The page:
The guidance provides advice to hedge fund managers on how to report on the real-economy impact of their holdings and better support net zero investment strategies.
The Institutional Investors Group on Climate Change (IIGCC) has published guidance to support investors in their inclusion of derivatives and hedge fund holdings within net zero commitments, targets, and strategies.
The guidance also provides advice to hedge fund managers on how to report on the real-economy impact of their holdings, with goals to better support net zero investment strategies.
Though indirect exposure to assets through derivatives may not directly contribute to greenhouse gas emissions, it is tied to underlying assets such as stocks and bonds, which do have associated emissions, the guidance points out.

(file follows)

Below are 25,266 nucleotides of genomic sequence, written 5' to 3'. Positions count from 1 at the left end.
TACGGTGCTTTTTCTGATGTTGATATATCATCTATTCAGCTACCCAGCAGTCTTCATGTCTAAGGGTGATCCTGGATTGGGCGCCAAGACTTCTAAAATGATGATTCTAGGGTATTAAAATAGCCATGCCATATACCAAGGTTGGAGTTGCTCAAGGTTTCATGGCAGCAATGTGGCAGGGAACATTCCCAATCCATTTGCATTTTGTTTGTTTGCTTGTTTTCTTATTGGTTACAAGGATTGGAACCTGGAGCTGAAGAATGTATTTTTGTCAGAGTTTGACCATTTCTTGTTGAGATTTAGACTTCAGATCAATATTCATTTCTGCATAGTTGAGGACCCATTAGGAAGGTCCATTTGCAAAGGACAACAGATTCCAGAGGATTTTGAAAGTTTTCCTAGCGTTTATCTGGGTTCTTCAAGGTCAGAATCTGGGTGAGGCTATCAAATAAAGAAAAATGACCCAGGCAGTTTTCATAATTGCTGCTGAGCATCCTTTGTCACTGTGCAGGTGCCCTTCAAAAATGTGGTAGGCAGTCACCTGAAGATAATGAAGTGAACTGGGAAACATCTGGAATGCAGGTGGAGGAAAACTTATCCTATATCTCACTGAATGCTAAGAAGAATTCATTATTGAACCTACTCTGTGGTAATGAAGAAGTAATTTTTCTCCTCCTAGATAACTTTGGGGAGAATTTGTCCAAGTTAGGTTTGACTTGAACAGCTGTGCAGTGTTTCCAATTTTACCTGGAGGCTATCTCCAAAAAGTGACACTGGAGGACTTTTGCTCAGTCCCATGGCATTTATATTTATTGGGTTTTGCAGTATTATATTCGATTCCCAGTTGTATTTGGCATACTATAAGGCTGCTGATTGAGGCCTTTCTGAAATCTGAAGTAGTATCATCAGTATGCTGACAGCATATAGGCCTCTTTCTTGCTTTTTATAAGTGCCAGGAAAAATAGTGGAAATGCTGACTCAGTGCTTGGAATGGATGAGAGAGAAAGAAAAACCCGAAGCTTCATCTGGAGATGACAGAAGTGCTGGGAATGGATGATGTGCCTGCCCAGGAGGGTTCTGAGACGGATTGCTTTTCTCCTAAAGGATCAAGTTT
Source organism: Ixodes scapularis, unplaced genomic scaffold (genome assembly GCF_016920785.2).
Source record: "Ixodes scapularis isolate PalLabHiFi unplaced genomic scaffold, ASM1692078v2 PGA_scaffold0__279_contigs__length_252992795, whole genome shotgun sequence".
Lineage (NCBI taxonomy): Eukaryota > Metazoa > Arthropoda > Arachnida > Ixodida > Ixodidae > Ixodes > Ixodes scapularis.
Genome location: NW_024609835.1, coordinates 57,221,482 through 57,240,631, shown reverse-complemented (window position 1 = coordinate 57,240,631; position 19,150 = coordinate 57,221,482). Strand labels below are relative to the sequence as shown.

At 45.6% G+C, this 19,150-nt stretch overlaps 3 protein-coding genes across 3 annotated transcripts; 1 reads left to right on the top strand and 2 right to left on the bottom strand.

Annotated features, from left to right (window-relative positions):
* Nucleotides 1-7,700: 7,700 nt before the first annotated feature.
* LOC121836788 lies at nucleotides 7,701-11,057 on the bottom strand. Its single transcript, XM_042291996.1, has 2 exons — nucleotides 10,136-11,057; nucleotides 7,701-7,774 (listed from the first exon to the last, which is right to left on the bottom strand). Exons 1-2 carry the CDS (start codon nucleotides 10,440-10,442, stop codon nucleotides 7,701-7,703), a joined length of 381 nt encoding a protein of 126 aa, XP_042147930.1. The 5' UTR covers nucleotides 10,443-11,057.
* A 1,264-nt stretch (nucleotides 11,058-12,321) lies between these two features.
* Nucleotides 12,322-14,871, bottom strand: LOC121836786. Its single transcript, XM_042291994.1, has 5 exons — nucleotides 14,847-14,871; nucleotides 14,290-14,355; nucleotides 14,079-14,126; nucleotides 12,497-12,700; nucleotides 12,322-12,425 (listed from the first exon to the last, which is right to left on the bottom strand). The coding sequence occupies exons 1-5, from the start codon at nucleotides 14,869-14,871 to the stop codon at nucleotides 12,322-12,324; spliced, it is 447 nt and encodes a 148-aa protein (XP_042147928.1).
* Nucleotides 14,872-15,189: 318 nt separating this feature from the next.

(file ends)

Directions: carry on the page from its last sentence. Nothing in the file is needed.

Disagreement persists among investors and hedge fund managers on how best to account for the role that derivatives and shorts play in net zero investment strategies, with some suggesting attribution of emissions based on economic exposure without using a net carbon metric.
However, the IIGCC contends that to achieve maximum real-economy emissions reductions, economic exposure should not be conflated with net zero alignment.
“While a net-carbon metric shows the exposure to carbon risk, it is less useful for tracking real-economy emissions and decarbonisation,” it said in a statement.
“When investing in derivatives and hedge funds, the guidance encourages investors to consider, within their mandate, all channels of influence to maximise positive real-world impact and to report on their use.”
The guidance has been welcomed by members.
“The IIGCC guidance makes clear both to the potential for derivatives and hedge funds to be a force for good, as well as the potential for greenwashing if metrics are misused,” said Keith Guthrie, UK Head of Sustainability at Cardano.
“Applying such principles should help guide asset owners when assessing investment managers’ alignments with their beliefs.”
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